Digital Health Round-up - is the wearables boom dying out?

Views & Analysis

A round-up of this week's digital healthcare news. Marco Ricci reports.

Wearables wearing out?

The wearables market has remained fairly steady in its growth over the past few years. However, there are hints of a plateauing of consumer interest in the sector.

Market leader Fitbit revealed on Monday that it will axe 110 employees as part of a company-wide cost-saving effort in response to a disappointing Q4 2016.

The quarter saw only 6.5 million devices sold and revenue figures expected in the $572-$580 million range. To put the numbers in content, Fitbit had previously announced guidance figures of $725-$750 million.

In response, speculation has started again about the longevity of the wearables market overall. After all, if the market leader is beginning to struggle, then surely that’s a sign of the state of affairs for its competitors too?

Well, not really. In September last year, a report from the International Data Corporation indicated a fairly diverse field of competitors, with companies other than Fitbit - Apple, Garmin, Xiaomi and Lifesense - taking up a healthy 40% or so share of the market in Q2 of 2016. Since Q2 of 2015, the sector had shipped a record 22.5 million wearable devices.


Despite fluctuating market shares for wearables leaders between 2015 and 2016, the sector achieved its highest shipping total for devices ever. 

In the same report, Fitbit’s market share was shown to have fluctuated since Q2 of 2015, ending slightly higher by the same point in 2016. So its recent struggle may have been on the cards for some time.

So what could be the cause of these issues?

One reason could be that the technology behind the wearables boom – activity tracking and step counting – is now available through other forms, namely smartphones. Given the exponential growth of smartphone use worldwide, it is the need for activity trackers and step counters – and not wearables technology as a whole - that has stalled.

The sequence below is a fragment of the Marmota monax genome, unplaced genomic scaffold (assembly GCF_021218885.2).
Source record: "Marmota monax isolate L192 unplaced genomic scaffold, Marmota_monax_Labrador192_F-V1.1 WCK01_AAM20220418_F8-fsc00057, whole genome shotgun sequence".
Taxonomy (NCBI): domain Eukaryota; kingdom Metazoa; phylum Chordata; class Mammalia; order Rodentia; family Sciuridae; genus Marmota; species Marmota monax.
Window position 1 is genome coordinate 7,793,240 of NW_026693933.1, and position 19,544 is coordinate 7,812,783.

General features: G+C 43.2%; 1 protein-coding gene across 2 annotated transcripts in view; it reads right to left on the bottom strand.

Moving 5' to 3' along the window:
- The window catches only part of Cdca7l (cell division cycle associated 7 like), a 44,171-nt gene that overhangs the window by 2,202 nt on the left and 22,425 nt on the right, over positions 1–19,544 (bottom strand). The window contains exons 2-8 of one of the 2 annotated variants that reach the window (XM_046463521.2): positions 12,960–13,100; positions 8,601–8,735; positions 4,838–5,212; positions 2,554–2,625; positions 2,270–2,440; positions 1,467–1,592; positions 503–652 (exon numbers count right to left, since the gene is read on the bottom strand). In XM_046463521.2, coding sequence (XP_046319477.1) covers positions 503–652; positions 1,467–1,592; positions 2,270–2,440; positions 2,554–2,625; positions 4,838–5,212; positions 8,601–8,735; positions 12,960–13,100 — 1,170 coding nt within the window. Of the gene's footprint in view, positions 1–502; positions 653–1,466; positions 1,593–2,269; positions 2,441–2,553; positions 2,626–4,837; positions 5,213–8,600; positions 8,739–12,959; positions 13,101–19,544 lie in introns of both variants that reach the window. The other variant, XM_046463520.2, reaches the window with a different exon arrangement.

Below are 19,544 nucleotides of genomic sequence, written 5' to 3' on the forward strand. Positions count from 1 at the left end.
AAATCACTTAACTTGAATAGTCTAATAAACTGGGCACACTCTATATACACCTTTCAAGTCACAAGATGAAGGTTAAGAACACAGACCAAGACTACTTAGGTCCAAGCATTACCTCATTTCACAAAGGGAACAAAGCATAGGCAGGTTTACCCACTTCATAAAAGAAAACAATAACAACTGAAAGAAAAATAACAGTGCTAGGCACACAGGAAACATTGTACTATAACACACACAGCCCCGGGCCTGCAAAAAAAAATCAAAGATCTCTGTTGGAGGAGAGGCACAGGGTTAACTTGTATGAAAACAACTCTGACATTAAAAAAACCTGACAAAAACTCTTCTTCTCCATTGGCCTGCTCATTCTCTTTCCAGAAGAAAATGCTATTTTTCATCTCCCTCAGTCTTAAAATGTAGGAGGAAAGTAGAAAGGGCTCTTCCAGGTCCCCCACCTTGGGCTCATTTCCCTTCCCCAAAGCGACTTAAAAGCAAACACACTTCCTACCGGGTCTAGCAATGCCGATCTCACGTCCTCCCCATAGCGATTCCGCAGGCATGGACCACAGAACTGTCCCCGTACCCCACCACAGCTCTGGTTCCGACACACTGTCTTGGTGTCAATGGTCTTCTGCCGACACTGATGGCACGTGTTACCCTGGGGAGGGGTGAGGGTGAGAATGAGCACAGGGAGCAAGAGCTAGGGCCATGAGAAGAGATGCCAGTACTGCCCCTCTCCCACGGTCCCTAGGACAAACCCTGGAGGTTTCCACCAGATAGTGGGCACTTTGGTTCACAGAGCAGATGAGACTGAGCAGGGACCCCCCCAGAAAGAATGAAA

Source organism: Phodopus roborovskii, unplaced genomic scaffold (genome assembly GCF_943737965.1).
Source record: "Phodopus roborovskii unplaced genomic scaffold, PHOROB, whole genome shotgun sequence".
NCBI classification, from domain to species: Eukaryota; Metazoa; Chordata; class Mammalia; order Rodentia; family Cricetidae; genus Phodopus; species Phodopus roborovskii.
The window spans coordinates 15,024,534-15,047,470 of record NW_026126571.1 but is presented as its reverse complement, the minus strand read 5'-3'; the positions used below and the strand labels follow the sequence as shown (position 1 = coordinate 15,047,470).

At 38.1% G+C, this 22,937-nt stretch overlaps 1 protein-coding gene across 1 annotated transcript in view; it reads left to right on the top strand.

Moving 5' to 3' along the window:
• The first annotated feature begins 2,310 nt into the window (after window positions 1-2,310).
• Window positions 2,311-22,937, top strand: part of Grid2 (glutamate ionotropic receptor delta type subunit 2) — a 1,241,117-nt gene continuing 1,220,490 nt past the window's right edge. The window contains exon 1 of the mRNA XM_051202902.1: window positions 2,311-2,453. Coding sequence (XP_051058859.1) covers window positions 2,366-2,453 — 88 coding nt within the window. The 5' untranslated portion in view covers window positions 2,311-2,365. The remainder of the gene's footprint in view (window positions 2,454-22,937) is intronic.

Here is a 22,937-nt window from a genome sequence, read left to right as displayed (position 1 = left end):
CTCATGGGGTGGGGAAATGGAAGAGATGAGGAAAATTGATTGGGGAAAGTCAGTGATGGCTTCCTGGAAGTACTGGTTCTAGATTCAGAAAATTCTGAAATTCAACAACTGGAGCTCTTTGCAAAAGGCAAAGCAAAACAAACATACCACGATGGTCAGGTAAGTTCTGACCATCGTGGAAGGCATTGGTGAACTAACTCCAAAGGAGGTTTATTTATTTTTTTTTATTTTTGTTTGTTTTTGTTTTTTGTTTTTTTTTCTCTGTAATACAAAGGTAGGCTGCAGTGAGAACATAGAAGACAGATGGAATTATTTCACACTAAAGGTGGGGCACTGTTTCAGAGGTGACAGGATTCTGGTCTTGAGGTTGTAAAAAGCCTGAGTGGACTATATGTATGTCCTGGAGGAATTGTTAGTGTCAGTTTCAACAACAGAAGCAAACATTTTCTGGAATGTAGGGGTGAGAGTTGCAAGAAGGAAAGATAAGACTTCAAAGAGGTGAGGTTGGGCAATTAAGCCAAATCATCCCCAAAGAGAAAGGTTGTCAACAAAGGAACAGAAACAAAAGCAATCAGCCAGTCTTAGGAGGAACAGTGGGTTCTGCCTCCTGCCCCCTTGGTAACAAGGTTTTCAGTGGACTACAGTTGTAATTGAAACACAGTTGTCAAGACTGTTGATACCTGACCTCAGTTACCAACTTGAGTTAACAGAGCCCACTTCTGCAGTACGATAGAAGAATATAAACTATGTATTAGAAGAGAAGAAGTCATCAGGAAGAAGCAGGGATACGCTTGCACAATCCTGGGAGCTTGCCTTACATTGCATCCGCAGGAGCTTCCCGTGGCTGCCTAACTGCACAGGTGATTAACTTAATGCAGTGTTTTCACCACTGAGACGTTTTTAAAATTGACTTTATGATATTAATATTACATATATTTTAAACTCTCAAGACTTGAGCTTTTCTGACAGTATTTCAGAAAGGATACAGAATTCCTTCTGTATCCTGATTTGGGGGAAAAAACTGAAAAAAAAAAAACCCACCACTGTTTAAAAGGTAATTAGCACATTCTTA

Therefore, the unveiling of Fitbit’s acquisition of smartwatch developer Pebble, and its subsequent entrance into the smartwatch market, isn’t quite as left-field as first thought. Although competitors like Apple continue to struggle to popularise the smartwatch, creating a more practical platform for health tracking by integrating it into a well-used gadget is logical.

Alongside its preliminary fourth quarter results, Fitbit also confirmed its interest in the healthcare market – a move that could make up for slowing consumer interest in its core products. Other companies are taking the same route with rumblings of Apple releasing its own healthcare wearables range in the near future (a suspicion compounded by recent patent filings for wear-dependent arm and wristbands).


A patent filing including an image of a heart monitor armband (pictured), which performs differently when worn, has many wondering whether Apple is gearing up for the release of a new wearables range. 

Seeing such a shift in mindset for top consumer-focused companies in the application of their own wearables, coupled with a growing adoption of fitness and activity trackers by healthcare providers, may suggest that the humble wristband tracker is simply being replaced by a more complete health-tracking alternative.

So perhaps the boom isn’t dying out, but evolving from simple tracking gadgets for athletes and fitness fanatics, to a complete healthcare tool for the layperson.

Cancer breath test impresses at ECCO 2017

A test that searches for, and identifies, five specific molecules in breath samples has shown promise as a potential diagnostic method in both oesophageal and stomach cancer.

Results from a trial investigating the test were presented at the recent European Cancer Congress (ECCO) 2017, where the test was trialled in 335 people at St Mary's Hospital, Imperial College Healthcare NHS Trust, University College London Hospital, and the Royal Marsden Hospital in London.